Gelber, a Miami Beach Democrat who lost a bid for attorney general two years ago, is asking Scott to expand the early-voting period, which ends at 7 p.m. Saturday, to include Sunday -- a day when heavily Democratic African-American voters had in the past held "souls to the polls" rallies. Some churches held those rallies last Sunday instead.

"In parts of Florida many citizens – including veterans and seniors – have had to to wait for as many as 5 hours to simply express the most fundamental right guaranteed to them in a democracy," Gelber wrote in the letter. "In my own City of Miami Beach, an elderly African American women passed out in front of city hall over the weekend after waiting in excess of an hour in the hot sun. An ambulance took her away. 

"Is that what you envisioned when you and the Legislature lengthened the ballot and shortened early voting? Election supervisors across the state report long lines continuing – in my county of Miami-Dade each day of Early Voting has seen more voters and longer lines than the day before."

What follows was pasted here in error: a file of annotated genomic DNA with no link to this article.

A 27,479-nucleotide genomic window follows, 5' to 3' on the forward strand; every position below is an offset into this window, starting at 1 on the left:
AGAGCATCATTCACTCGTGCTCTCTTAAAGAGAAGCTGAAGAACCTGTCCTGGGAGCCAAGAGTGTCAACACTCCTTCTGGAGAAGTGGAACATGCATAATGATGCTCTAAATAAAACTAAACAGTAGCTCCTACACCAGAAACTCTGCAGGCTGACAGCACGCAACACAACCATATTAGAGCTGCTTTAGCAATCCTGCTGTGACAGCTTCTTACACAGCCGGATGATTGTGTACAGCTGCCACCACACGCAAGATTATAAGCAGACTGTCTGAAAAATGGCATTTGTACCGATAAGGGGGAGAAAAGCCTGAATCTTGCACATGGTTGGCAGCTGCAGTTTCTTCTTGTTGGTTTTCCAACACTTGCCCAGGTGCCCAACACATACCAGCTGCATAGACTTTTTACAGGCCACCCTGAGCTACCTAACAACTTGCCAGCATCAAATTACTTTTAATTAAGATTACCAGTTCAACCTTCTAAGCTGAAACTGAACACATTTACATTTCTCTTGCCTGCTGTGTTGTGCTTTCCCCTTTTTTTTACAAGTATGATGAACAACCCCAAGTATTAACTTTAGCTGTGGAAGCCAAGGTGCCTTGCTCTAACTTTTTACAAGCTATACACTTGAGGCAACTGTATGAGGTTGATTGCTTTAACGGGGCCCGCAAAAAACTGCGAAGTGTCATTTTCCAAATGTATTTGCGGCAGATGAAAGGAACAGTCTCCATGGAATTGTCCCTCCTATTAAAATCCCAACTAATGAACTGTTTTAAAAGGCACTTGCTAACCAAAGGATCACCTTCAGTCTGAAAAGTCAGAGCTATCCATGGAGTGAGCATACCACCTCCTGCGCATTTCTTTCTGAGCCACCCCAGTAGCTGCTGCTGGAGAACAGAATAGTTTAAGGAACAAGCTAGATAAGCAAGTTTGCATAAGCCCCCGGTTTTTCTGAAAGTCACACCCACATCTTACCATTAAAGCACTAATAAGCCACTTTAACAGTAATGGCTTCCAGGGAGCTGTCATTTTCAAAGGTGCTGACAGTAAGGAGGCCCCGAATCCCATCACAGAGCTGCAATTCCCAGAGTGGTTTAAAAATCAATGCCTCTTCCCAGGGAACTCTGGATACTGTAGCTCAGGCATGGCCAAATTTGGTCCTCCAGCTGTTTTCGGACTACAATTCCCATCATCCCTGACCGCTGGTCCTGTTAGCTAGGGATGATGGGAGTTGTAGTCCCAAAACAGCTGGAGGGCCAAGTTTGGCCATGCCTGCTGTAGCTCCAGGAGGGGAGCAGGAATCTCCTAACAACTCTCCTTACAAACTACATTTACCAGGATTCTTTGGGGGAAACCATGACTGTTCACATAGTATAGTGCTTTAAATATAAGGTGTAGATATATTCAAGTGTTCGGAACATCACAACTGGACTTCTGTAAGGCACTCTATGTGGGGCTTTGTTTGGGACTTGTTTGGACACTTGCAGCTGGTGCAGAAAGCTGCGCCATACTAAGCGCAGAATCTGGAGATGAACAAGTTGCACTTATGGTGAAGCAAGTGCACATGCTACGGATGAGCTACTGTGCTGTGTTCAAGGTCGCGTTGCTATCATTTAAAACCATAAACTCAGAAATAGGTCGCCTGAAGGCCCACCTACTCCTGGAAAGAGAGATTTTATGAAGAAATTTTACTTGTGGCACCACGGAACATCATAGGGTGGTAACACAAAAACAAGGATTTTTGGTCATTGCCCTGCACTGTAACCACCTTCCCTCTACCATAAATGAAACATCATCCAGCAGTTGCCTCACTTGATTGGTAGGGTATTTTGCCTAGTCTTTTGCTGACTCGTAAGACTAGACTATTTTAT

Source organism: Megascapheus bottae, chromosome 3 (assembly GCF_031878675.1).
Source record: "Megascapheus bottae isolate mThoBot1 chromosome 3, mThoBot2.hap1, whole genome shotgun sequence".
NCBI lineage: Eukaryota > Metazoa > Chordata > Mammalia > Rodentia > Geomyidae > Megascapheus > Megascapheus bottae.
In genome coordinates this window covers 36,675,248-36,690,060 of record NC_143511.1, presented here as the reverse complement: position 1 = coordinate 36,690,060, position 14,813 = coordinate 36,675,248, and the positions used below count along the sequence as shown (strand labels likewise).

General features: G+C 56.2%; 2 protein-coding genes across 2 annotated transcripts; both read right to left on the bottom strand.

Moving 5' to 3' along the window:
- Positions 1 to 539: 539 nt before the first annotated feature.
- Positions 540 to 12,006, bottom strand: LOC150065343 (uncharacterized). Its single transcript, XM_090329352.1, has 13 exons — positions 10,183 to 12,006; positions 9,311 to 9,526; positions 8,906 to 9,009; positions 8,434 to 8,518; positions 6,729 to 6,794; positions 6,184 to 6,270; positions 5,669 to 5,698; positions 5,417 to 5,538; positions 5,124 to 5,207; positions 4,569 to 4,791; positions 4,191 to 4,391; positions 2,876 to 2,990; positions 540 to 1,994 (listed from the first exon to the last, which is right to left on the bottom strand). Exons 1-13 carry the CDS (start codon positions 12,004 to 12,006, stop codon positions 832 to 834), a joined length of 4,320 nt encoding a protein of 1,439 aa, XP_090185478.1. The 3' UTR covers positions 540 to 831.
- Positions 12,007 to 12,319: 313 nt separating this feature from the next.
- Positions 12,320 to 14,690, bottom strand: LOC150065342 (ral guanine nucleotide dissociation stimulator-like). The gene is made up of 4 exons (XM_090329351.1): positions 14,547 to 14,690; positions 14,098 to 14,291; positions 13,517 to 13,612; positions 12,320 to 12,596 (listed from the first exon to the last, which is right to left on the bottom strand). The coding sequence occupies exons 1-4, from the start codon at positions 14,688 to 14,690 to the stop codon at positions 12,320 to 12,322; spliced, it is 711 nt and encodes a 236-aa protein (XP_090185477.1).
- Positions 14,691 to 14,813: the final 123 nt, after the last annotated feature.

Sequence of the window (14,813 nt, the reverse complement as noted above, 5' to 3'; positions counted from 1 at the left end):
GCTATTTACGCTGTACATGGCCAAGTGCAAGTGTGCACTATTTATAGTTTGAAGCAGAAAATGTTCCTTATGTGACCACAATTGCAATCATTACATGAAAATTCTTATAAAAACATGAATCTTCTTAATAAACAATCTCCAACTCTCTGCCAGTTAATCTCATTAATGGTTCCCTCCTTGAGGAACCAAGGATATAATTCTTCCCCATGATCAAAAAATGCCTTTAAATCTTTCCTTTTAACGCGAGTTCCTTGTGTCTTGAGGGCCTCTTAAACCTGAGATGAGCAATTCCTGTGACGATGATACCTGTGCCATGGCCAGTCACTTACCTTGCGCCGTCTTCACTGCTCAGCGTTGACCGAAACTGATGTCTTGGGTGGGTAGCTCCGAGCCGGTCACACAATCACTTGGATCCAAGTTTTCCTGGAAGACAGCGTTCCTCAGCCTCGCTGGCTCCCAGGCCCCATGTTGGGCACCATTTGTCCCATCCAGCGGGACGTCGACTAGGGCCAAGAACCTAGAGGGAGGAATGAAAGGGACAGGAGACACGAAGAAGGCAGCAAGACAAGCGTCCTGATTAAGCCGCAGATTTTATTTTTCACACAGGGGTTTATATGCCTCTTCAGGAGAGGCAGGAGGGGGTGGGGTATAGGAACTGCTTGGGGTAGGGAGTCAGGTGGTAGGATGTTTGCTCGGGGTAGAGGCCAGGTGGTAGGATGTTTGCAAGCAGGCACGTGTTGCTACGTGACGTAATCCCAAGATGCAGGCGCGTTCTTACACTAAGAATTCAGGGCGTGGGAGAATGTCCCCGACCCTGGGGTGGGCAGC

Gelber's request was later echoed by the Florida Democratic Party.

The governor signed a law last year cutting early voting days from 14 to eight and eliminated early voting on the Sunday before Election Day, though the law guaranteed a Sunday of early voting. The law caps access at 12 hours daily, and a cumulative total of 96 hours. In 2008, voters had a cumulative 120 hours thanks to Crist’s executive order.

Democrats tend to favor early voting, and Republicans tend to favor voting absentee.

"We've been getting very positive reports from supervisors of elections around the state" about early voting, Chris Cate, a spokesman for Florida's elections division, said Wednesday.

Gelber noted that Scott's predecessors, Govs. Charlie Crist and Jeb Bush, extended voting hours (Bush extended voting hours in a 2002 primary election several counties, including Miami-Dade and Broward, after widespread problems). Crist appeared at least one Miami-Dade early voting site Wednesday and urged Scott to extend the hours or expand early voting to include Sunday and/or Monday. Election Day is Tuesday.